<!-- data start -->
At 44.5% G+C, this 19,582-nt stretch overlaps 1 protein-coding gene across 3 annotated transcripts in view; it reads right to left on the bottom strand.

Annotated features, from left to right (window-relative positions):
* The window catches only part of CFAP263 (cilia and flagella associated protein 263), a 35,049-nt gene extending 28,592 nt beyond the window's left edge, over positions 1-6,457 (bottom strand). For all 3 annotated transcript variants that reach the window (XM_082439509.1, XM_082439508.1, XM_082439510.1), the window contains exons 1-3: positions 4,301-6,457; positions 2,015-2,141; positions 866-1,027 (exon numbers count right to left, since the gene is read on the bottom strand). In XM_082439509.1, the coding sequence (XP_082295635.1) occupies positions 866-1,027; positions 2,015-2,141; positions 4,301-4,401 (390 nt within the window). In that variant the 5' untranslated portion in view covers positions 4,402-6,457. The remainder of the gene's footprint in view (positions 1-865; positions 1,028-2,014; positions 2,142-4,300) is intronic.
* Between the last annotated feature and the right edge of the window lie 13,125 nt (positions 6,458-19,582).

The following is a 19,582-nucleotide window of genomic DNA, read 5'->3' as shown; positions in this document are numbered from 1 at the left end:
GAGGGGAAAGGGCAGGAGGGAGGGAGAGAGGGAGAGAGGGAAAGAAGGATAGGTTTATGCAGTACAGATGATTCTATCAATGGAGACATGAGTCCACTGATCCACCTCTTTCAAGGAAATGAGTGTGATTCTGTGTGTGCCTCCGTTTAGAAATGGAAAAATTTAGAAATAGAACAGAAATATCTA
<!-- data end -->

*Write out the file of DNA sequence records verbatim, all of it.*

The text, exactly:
At 44.5% G+C, this 19,582-nt stretch overlaps 1 protein-coding gene across 3 annotated transcripts in view; it reads right to left on the bottom strand.

Annotated features, from left to right (window-relative positions):
* The window catches only part of CFAP263 (cilia and flagella associated protein 263), a 35,049-nt gene extending 28,592 nt beyond the window's left edge, over positions 1-6,457 (bottom strand). For all 3 annotated transcript variants that reach the window (XM_082439509.1, XM_082439508.1, XM_082439510.1), the window contains exons 1-3: positions 4,301-6,457; positions 2,015-2,141; positions 866-1,027 (exon numbers count right to left, since the gene is read on the bottom strand). In XM_082439509.1, the coding sequence (XP_082295635.1) occupies positions 866-1,027; positions 2,015-2,141; positions 4,301-4,401 (390 nt within the window). In that variant the 5' untranslated portion in view covers positions 4,402-6,457. The remainder of the gene's footprint in view (positions 1-865; positions 1,028-2,014; positions 2,142-4,300) is intronic.
* Between the last annotated feature and the right edge of the window lie 13,125 nt (positions 6,458-19,582).

The following is a 19,582-nucleotide window of genomic DNA, read 5'->3' as shown; positions in this document are numbered from 1 at the left end:
GAGGGGAAAGGGCAGGAGGGAGGGAGAGAGGGAGAGAGGGAAAGAAGGATAGGTTTATGCAGTACAGATGATTCTATCAATGGAGACATGAGTCCACTGATCCACCTCTTTCAAGGAAATGAGTGTGATTCTGTGTGTGCCTCCGTTTAGAAATGGAAAAATTTAGAAATAGAACAGAAATATCTA